EDIT 2: I still have the VM. Let me know in the comments if you have anything you want me to try on it out of curiosity.

EDIT 3: I decided to experiment a little more. I restored to a snapshot I took right before I ran the command, I put one folder above C:\cygwin and one folder below. I then ran the command and did ctrl-c very quickly. The cygwin folder still existed (inside it was mostly empty) but the folder above it was erased. The user generated folder below it was intact as well. Then I restored the state and ran the command again, this time for a little longer before ctrl-c. Now it erased both the folder above cygwin, cygwin itself, and the folder below.

When I ran this on my computer in real life the C:\cygwin64 folder was intact, implying that everything below it alphabetically was safe. This gives me some peace of mind now knowing for certain that the only folders that were blown out were those above C:\cygwin64, which usually are just temp folders or some other non-essential folders anyways.

TLDR: Don't run rm -rf /* or rm -rf / EVER.

TLDR2: I created a Windows 10 VM, installed Cygwin, and ran rm -rf /*. VM got pretty messed up. To answer my own question: Yes, it would delete everything that it has permission to access on your hard drive. If I hadn't cancelled the command as fast as I did when this happened on my real machine it would have deleted all of my personal files. The general OS would still be intact though.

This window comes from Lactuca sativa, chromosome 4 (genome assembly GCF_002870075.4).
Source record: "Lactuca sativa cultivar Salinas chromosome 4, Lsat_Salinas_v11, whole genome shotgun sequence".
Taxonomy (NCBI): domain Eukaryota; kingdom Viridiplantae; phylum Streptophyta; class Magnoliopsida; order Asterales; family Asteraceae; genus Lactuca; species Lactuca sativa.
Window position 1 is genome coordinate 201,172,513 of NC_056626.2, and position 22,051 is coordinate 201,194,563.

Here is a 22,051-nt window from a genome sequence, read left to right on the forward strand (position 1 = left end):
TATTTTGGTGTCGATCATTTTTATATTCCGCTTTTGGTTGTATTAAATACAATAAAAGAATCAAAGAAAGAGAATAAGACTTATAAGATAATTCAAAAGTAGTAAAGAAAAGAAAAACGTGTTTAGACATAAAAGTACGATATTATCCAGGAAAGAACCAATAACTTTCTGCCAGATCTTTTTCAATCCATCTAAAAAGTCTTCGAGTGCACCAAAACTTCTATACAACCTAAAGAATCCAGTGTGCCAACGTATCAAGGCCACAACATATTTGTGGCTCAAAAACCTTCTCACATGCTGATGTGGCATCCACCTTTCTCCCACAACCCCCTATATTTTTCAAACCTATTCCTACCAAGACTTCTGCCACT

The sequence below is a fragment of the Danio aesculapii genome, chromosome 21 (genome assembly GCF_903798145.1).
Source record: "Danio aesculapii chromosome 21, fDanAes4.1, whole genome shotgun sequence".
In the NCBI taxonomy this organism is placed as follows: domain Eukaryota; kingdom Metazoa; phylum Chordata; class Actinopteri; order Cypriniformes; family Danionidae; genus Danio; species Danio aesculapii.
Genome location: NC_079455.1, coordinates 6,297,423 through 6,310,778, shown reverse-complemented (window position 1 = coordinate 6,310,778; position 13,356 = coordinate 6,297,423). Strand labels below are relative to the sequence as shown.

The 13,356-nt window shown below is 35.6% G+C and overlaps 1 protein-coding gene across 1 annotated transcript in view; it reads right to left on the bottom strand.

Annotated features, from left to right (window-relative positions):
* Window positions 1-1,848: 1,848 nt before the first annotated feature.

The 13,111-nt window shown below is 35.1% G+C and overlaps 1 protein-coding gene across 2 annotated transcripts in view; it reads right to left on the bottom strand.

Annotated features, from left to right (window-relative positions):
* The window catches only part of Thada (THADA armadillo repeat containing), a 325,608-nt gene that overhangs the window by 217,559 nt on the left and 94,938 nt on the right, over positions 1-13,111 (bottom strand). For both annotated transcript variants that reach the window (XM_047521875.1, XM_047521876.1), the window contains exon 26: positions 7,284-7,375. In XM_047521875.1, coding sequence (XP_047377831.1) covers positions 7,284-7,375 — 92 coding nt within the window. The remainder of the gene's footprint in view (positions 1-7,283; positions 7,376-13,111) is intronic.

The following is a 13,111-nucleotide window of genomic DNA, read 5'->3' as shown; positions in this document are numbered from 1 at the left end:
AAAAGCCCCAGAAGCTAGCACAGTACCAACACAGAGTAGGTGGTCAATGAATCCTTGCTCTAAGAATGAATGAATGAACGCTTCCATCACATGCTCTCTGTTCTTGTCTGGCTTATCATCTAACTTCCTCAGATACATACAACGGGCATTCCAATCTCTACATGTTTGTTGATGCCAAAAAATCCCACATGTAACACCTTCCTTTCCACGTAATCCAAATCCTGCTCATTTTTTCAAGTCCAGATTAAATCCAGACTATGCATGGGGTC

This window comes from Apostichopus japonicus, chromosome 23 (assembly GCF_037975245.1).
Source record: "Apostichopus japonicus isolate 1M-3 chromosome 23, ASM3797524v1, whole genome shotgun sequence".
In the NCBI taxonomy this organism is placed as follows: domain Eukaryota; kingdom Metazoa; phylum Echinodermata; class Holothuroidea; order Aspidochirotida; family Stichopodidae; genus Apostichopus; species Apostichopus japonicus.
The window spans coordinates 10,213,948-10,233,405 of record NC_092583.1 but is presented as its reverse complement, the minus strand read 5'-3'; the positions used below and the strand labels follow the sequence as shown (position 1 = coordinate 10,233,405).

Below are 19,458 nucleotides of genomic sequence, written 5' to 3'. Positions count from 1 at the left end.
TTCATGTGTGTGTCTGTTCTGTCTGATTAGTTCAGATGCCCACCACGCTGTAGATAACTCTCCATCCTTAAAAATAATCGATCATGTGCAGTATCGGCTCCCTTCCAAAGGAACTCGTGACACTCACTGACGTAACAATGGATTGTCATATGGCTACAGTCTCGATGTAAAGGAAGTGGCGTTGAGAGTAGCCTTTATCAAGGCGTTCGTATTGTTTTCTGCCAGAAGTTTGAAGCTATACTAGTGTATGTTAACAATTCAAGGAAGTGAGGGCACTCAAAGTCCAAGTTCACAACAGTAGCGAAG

So, I decided to create a Windows 10 VM and try this from scratch. Here's what happened. Cygwin doesn't let you do rm -rf / for safety reasons (there's an override option)...but rm -rf /* is perfectly fine apparently with no warning.

I realized that in my original script I was deleting all of the files in a provided directory, so I used rm -rf $1/*, so if $1 is empty...the dreaded destroy your hard-drive command is executed, and Cygwin doesn't even warn you!

About to hit enter...

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cygwin64 is the first to get clobbered

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Windows Explorer link is gone

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Start Menu is still here

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There goes the desktop image!

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Notification center is still fine